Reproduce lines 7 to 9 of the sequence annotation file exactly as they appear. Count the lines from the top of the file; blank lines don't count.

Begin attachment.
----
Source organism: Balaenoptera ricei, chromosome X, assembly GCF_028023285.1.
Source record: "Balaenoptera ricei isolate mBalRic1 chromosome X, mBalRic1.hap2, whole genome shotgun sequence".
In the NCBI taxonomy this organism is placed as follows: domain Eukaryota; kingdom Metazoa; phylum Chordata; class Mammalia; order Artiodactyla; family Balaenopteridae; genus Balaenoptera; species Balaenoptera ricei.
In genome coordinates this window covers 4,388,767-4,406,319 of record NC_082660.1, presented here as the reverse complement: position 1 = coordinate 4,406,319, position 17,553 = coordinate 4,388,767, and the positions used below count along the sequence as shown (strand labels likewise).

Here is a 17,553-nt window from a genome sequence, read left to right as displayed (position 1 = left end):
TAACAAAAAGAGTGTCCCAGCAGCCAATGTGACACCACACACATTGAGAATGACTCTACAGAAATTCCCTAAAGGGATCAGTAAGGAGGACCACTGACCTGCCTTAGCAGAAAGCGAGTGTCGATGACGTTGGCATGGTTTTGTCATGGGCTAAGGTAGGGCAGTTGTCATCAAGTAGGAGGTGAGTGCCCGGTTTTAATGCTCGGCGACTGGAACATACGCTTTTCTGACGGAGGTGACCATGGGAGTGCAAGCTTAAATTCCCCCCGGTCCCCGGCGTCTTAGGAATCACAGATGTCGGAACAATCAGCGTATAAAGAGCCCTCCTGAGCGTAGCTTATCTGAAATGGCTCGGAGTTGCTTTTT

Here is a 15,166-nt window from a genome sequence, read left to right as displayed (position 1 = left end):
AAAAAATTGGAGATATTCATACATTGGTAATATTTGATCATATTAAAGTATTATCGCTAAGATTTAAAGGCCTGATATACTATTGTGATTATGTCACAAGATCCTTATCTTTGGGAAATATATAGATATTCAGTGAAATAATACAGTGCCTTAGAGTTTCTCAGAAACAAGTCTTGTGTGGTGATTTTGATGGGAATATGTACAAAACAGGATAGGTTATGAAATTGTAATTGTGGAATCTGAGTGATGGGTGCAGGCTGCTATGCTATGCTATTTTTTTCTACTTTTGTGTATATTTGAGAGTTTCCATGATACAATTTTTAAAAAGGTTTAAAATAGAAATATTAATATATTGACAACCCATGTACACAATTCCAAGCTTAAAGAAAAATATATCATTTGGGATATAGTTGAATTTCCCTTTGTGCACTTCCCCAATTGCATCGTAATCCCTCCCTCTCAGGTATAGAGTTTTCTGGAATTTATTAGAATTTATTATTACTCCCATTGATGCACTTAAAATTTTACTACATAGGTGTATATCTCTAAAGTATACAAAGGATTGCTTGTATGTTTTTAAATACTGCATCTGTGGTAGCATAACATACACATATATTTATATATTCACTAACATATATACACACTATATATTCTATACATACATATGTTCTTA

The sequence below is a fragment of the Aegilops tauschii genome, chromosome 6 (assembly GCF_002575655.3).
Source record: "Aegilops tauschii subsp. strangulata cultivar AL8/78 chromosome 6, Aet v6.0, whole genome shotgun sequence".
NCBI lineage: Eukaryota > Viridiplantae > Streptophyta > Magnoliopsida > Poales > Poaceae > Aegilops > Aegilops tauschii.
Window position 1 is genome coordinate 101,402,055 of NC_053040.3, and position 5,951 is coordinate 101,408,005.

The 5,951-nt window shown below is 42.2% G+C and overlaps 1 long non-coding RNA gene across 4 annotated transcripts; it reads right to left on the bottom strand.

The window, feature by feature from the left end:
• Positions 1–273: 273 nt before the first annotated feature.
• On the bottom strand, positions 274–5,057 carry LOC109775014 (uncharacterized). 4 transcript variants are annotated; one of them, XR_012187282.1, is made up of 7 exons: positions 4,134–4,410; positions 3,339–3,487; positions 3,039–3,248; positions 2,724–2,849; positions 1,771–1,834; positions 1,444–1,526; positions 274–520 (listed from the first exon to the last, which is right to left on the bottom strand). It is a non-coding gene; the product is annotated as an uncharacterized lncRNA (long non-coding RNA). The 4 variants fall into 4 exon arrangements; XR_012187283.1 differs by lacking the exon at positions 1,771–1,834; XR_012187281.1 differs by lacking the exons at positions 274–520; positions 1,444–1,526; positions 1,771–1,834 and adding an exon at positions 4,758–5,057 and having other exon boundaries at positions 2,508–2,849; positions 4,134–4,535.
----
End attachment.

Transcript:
Here is a 15,166-nt window from a genome sequence, read left to right as displayed (position 1 = left end):
AAAAAATTGGAGATATTCATACATTGGTAATATTTGATCATATTAAAGTATTATCGCTAAGATTTAAAGGCCTGATATACTATTGTGATTATGTCACAAGATCCTTATCTTTGGGAAATATATAGATATTCAGTGAAATAATACAGTGCCTTAGAGTTTCTCAGAAACAAGTCTTGTGTGGTGATTTTGATGGGAATATGTACAAAACAGGATAGGTTATGAAATTGTAATTGTGGAATCTGAGTGATGGGTGCAGGCTGCTATGCTATGCTATTTTTTTCTACTTTTGTGTATATTTGAGAGTTTCCATGATACAATTTTTAAAAAGGTTTAAAATAGAAATATTAATATATTGACAACCCATGTACACAATTCCAAGCTTAAAGAAAAATATATCATTTGGGATATAGTTGAATTTCCCTTTGTGCACTTCCCCAATTGCATCGTAATCCCTCCCTCTCAGGTATAGAGTTTTCTGGAATTTATTAGAATTTATTATTACTCCCATTGATGCACTTAAAATTTTACTACATAGGTGTATATCTCTAAAGTATACAAAGGATTGCTTGTATGTTTTTAAATACTGCATCTGTGGTAGCATAACATACACATATATTTATATATTCACTAACATATATACACACTATATATTCTATACATACATATGTTCTTA

The sequence below is a fragment of the Aegilops tauschii genome, chromosome 6 (assembly GCF_002575655.3).